Usually I don’t get to the really despondent depths of the Winter Funk until the butt-end of February, when my birthday rolls around, bringing with it the ominous and expensive task of going to the BMV to pay for yet another registration sticker for yet another year.. This year that task is doubly odious because I have to renew my driver’s license as well as my car registration, so I can’t just do it online. Joy and rapture. A new pic of me- four years older, that is guaranteed to be bad enough that it should either appear in “Busted” magazine, or have “Correctional Institute Inmate” underneath it. As far as “Busted” magazine, it’s a guilty pleasure of mine to gawk at the mug shots, laugh at the bizarre names (there is actually a guy in one of them whose name is “Sequin”) and examine them to see if anyone I know is in there. At least as far as I know I’m not going to get stuck with the fugly new license plate. I don’t care for that design, and it really doesn’t go very well with my Hello Kitty license plate frames.
Anyway, I am trying to head off the despair and gloom at the pass. I am making it a point to go to at least one Bible study class (at church, among other live humans) a week, which I’ve not been doing since last October and it shows. I am not the best Christian example in the world by a long shot, but I have an even harder go of things when I neglect Bible study with other people. Yes, I read and study on my own, but the only observations I see are my own and too much navel-gazing is not a good thing. Even though I crave solitude like a junkie craves a fix, I still need to hear the opinions and observations of others- particularly from those with different viewpoints than mine- from time to time.
More importantly, I have to remember that there is life beyond the mundane, and I have been very neglectful of the spiritual as of late.
Anyway, I have found some more fascinating ephemera from the early-to-mid 20th century that piqued my interest:
Men generally are less vain than women. Though comfortable, I can’t bring myself to wear Velcro tennis shoes in public. However, some men have a rather twisted sense of vanity and of utility:
I have also discovered that the redneck love of bacon is not a recent discovery. Even in the late 19th century a national love affair with pork products was obvious.
To quote the French: Plus ça change, plus c’est la même chose!
At least back in the day – before Oklahoma was a state, obviously, you got the cool little diagram with all the piggies on it to take home.
While I’m in the road tripping mood, it’s interesting to see how people other than Midwesterners look at the US. I know foreigners probably view the great vast flatness of the Midwest with trepidation (we’re not dangerous, usually, just boring.) There are flush toilets in the South now- even in West Virginia, although West Virginia is technically not part of the South. The reason why West Virginia is West Virginia is that they decided to stay in the Union instead of becoming part of the Confederacy along with the rest of Virginia. Southern Ohio isn’t part of the South either, but try telling them that. Especially that guy in Greene County who has the barn with the huge rebel flag on the roof that’s glaringly visible from I-71 northbound. Never mind that he’s 35 miles north of the Ohio River (and therefore the Mason-Dixon Line.) I guess if the South rises again it might have to redefine its geographical boundaries.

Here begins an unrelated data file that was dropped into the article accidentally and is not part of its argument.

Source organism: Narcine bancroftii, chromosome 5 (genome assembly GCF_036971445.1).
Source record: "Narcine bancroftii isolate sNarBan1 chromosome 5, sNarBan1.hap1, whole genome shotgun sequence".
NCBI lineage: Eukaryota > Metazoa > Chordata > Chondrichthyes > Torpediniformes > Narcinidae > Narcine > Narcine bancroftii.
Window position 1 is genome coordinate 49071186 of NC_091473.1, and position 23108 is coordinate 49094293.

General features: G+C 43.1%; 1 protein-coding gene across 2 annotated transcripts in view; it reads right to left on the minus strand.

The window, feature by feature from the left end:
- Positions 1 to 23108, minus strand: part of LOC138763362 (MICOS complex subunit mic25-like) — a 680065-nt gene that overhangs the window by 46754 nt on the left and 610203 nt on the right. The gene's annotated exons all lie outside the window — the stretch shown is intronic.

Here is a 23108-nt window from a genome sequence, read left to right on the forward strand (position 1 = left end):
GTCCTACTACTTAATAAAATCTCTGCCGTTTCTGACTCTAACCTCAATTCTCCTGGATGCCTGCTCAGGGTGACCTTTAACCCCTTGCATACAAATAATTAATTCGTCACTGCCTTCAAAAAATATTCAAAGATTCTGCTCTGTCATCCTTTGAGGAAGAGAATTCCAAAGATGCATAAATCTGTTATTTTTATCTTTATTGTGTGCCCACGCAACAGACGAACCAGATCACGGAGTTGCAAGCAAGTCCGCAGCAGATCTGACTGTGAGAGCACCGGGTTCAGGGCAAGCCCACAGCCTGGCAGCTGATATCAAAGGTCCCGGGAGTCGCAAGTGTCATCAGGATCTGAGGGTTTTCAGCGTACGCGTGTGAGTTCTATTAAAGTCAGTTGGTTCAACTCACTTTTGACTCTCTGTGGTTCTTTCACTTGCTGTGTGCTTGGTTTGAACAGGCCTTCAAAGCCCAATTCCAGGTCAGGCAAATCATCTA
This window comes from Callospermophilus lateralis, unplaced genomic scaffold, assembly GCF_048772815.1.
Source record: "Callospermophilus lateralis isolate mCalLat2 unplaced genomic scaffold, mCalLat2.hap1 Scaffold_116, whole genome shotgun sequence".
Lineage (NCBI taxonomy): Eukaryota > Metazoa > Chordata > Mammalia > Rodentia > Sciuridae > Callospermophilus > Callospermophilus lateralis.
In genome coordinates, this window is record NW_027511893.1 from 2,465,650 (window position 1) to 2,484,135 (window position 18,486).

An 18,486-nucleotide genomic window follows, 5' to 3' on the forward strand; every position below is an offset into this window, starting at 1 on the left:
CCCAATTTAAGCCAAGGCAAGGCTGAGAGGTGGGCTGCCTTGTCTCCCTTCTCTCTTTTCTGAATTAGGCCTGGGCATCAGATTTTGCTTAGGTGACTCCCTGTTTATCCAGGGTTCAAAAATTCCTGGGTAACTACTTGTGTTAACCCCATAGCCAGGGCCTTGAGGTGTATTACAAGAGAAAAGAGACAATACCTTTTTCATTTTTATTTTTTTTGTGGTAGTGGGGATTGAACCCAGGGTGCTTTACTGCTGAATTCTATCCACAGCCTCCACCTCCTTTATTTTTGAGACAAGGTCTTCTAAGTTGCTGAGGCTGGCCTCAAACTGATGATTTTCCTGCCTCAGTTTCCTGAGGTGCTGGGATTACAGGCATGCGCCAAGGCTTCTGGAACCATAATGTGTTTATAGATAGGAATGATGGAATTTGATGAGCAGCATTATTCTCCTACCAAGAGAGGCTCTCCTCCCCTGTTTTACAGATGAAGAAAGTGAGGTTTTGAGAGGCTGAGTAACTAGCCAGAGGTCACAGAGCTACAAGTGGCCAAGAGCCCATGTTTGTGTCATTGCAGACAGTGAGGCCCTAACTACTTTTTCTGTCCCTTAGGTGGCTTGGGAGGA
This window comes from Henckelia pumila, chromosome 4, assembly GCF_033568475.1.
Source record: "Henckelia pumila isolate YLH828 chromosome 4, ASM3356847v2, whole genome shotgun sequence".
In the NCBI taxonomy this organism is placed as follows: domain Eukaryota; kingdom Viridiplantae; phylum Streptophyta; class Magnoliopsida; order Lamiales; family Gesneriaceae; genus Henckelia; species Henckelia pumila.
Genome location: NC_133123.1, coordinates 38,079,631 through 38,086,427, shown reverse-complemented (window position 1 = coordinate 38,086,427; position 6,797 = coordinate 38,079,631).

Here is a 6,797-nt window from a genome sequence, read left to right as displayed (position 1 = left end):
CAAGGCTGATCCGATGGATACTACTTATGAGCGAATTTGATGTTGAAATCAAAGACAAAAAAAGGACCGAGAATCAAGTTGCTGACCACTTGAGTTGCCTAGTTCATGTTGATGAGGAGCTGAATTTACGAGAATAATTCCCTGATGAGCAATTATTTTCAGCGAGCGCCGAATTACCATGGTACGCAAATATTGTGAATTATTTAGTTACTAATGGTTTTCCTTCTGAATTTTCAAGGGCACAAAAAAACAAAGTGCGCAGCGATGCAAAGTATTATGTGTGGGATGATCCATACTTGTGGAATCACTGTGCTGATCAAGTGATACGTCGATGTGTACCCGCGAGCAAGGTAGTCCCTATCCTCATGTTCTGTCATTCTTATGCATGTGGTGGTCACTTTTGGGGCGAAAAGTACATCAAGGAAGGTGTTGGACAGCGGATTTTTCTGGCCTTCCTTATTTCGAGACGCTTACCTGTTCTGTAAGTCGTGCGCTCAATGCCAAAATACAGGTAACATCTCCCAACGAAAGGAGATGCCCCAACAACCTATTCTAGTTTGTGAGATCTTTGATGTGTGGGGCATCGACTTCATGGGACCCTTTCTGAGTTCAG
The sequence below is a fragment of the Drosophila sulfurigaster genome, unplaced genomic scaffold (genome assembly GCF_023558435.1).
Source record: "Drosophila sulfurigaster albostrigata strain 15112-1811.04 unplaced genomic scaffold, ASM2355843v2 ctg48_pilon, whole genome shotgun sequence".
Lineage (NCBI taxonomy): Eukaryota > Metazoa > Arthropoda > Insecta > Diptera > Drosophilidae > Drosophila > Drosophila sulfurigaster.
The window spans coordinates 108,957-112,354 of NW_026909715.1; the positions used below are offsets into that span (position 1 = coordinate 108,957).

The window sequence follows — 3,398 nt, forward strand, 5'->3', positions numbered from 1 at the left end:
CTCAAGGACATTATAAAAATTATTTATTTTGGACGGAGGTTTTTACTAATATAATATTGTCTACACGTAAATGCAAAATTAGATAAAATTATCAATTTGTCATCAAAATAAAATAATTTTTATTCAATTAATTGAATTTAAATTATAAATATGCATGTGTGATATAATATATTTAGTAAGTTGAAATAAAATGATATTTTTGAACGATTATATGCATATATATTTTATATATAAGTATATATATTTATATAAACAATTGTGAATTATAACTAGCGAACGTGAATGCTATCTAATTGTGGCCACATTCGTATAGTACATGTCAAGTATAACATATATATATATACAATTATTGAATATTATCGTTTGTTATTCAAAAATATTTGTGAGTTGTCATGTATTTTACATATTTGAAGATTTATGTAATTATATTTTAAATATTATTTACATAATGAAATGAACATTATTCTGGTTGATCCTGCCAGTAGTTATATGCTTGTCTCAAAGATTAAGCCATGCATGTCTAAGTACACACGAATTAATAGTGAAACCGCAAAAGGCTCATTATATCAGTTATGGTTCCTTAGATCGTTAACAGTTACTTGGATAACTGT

A West Virginia view on what’s what and who’s who in the US. Or maybe a Nebraskan’s?
I still think it would be interesting to take an English speaking foreigner (and yes, I am thinking of Karl Pilkington and the Idiot Abroad series) into the depths of fly-over country. Use Central Ohio as the epicenter, and the only rule for the itinerary being that the destination has to be within 500 miles of the I-70 I-71 split in the middle of Columbus. I could have a lot of fun with that. Visit the Midwest, New England and a good portion of the South that nobody ever bothers to see. I mean, since when has anyone said much about tourism in Cincinnati (which actually is a very cool historical destination) or Detroit, which you can skip entirely, unless you’re into armed robbery and gang rape, with the exception of the Henry Ford Museum (which is technically in Dearborn) and even then, leave your valuables in Columbus. The Ford Museum is worth the drive and even worth the risk to one’s person in getting there. Otherwise I would pretty much give the entire state of Michigan a pass.
Of course I have not (yet) made it to what might well be the holy grail of museums- the Mütter Museum in Philadelphia. I’ve never been to Philadelphia. I can only hope it’s not as bad as Detroit. I simply have to get a.) enough scratch to make the trip, and b.) I have to plan the logistics so that I can stay overnight somewhere because it’s a 12 hour drive each way.